Using the adaptive cycle to imagine sustainable transformation of teaching and learning systems
The word ecosystem is used a lot in education today to talk about new ways of organizing teaching and learning. Often the term is used to refer to more network-styled relationships (rather than hierarchy) among a diversity of players and roles (rather than a single bureaucratic system) using various modes of organizing learning experiences (rather than one-size fits all approaches).
The concept of the adaptive cycle is at the root of an ecosystem frame and worth exploring to understand more deeply the possibilities for transformation in education. The ecosystem lens on change in education helps us examine disruption and breakdown of the traditional education system as part of an adaptive process to a newer system that is better aligned to its context and conditions.
Source: Saveri Consulting, derived from Hollings, Radford, Weeks, Rodriguez, and Blakeslee.
Mature, tightly connected ecosystems can become rigid as they accumulate resources in their conservation phase. And while they may be efficient in their exchange of resources, they are inflexible and susceptible to breakdown when confronted by threats and disruptions, such as fires, invasive pests, drought, and pollution. These shocks drive a release of energy and nutrients as trees and plants burn, wildlife scatters, soil erodes (or floods), and resources become disconnected from their traditional relationships. Release leads to re-organization as gaps in the ecosystem invite new species and resources. Loss of low growing, dense plants may allow more circulation and sunshine to penetrate a forest and sets the stage for new plant species. New plants species may attract new kinds of wildlife—perhaps new insects and other creatures that create new relationships and resource connections. Re-organization of existing ecosystem inhabitants and new entrants enables a period of exploitation—a time of rapid experimentation by ecosystem inhabitants to learn what relationships are most productive and sustainable. Some new species fare better than others. Some may get crowded out by invasive species (weeds) while others may benefit from the stabilizing effects they have on the soil. As successful combinations form, they grow and accumulate more resources and reach and begin to define the transformation of the ecosystem over time. (see this for a detailed explanation of the adaptive cycle).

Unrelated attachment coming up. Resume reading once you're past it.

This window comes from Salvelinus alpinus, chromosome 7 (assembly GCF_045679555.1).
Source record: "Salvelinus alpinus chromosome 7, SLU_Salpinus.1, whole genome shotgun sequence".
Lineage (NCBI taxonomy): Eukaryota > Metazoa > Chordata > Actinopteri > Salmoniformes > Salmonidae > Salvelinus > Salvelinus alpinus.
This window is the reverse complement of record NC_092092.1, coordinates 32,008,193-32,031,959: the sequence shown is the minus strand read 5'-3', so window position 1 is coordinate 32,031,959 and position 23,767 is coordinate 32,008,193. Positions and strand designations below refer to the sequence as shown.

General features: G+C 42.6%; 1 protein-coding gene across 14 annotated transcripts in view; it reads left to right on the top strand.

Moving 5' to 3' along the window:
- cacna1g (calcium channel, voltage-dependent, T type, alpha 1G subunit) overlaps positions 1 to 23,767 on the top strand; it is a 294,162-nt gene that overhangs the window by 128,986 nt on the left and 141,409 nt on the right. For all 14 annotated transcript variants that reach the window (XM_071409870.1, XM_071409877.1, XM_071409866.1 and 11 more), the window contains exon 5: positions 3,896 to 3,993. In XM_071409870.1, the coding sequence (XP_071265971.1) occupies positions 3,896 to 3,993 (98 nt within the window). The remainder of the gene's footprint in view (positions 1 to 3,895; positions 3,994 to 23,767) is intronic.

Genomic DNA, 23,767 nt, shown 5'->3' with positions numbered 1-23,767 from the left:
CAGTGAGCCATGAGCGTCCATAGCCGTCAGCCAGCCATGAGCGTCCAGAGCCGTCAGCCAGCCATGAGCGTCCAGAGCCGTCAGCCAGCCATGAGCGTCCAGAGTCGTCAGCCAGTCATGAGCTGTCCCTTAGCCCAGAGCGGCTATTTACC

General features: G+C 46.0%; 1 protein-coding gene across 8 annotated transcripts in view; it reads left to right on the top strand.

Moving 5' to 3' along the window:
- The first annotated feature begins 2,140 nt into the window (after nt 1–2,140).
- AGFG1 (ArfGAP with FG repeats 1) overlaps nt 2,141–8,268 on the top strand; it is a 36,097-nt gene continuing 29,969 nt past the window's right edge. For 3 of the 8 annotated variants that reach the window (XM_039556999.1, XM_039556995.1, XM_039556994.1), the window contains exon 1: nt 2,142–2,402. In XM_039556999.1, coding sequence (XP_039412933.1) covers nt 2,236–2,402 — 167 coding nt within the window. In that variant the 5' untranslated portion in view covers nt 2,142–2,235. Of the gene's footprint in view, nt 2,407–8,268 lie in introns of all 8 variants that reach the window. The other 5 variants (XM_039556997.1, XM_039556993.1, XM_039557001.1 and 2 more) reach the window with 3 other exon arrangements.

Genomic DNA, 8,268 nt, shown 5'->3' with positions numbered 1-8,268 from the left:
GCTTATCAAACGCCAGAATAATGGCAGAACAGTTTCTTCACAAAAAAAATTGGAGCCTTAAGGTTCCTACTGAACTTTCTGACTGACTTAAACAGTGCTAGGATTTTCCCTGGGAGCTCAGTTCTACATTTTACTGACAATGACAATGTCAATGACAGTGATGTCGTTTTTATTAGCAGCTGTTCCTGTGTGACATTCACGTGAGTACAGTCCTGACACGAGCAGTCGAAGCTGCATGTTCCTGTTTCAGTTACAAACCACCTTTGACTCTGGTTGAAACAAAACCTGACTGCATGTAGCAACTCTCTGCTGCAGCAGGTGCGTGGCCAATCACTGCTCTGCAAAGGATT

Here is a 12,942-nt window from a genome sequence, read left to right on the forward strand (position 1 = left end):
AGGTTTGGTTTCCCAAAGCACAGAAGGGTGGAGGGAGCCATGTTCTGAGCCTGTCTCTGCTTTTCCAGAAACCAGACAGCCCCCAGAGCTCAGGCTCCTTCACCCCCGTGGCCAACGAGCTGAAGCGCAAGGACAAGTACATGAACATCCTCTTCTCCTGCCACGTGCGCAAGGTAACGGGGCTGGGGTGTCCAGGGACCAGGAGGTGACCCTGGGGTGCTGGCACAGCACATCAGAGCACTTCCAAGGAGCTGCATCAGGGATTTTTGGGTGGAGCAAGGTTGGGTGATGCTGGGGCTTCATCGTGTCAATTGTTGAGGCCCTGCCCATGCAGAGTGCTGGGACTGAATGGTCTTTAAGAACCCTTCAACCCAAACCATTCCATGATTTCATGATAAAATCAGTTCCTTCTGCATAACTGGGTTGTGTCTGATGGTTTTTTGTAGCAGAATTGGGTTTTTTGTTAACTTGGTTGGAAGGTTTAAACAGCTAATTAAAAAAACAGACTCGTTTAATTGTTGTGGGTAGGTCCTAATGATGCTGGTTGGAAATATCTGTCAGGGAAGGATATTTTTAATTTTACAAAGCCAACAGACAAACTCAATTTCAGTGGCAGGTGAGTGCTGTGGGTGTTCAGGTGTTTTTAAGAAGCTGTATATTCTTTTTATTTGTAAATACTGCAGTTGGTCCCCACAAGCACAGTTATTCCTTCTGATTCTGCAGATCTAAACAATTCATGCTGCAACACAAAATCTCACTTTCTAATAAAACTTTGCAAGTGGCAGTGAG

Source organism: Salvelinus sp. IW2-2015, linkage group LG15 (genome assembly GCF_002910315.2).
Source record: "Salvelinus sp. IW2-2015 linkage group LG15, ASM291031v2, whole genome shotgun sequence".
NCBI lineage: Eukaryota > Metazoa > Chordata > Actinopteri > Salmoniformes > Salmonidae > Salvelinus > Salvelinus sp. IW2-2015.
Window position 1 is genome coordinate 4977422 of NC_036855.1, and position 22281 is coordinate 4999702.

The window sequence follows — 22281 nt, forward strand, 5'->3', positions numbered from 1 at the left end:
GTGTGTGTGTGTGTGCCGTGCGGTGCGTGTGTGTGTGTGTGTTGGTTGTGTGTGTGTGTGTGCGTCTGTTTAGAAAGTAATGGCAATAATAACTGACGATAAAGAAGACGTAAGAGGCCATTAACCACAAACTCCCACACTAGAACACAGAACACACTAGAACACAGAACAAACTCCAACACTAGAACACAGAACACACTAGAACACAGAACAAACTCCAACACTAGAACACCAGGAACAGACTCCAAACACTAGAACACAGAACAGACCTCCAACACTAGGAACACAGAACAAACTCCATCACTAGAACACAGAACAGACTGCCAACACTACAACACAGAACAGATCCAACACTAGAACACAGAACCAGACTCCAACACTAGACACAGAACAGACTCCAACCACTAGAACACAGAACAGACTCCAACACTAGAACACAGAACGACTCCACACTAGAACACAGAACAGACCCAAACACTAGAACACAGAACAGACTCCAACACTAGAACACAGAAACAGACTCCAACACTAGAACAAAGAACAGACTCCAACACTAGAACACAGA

The ecosystem frame is particularly useful for orienting education system discussions around new opportunities, potential value, and relationships. The frame highlights the generative dynamic of relationships and novel responses to threats and disruptions. Rather than resist disruptions (such as new technologies and innovative organizational models) or fall back on existing (ineffective) responses, the ecosystem frame points out adaptive responses by examining opportunities created by the release of resources, re-organization of relationships, and exploitation (leverage) of new niches in the ecosystem.
Shocks to the traditional bureaucratic education system in the past few decades include disruptive technologies, increasingly diverse learning populations, new workforce requirements, soaring costs, and economic crisis (declining budgets).
Traditional responses from existing players seem to have only driven greater breakdown and release in the system, as student and new teacher dropout rates have increased, schools apply for charter waivers and reduce connection to the public system, and neighborhood schools close. This may not be a bad thing as breakdown and release have created openings for new ideas and players. Ed tech innovators have entered the teaching and learning ecosystem, as have community organizations such as libraries and museums. Venture capital firms, crowdsourced funding platforms, and employers are playing new roles as funders and partners. New individuals are finding their way into the teaching and learning field as professionals or para-professionals in new kinds of spaces of learning like media labs, techshops, maker centers, and learning hives. New school models are attracting new providers.
We’re currently in the early period of exploitation in which novel combinations of players are testing the ground and seeing what kind of sustainable value they can create. Content and curriculum development is proliferating among open educational resource spaces that support new combinations of teachers, experts, and learning agents like librarians. Foundations are seeding more cross-boundary partnerships and novel pilot projects. New ideas like blended learning and competency-based assessment are attracting experimentation and pilots. And schools themselves are beginning to open to more experimentation among its faculty and staff. The most damaging action to the education ecosystem now would be to stifle experimentation (the exploitation of opportunities presented by new ideas, technologies, and players) and the learning obtained from successful and failed initiatives.
The adaptive cycle is nature’s learning process that supports its resilience over time. For this reason, the ecosystem frame is a useful one for challenging the rhetoric around experimentation and failure (as in “don’t experiment with my children”) and creating a more productive conversation focused on learning and system improvement.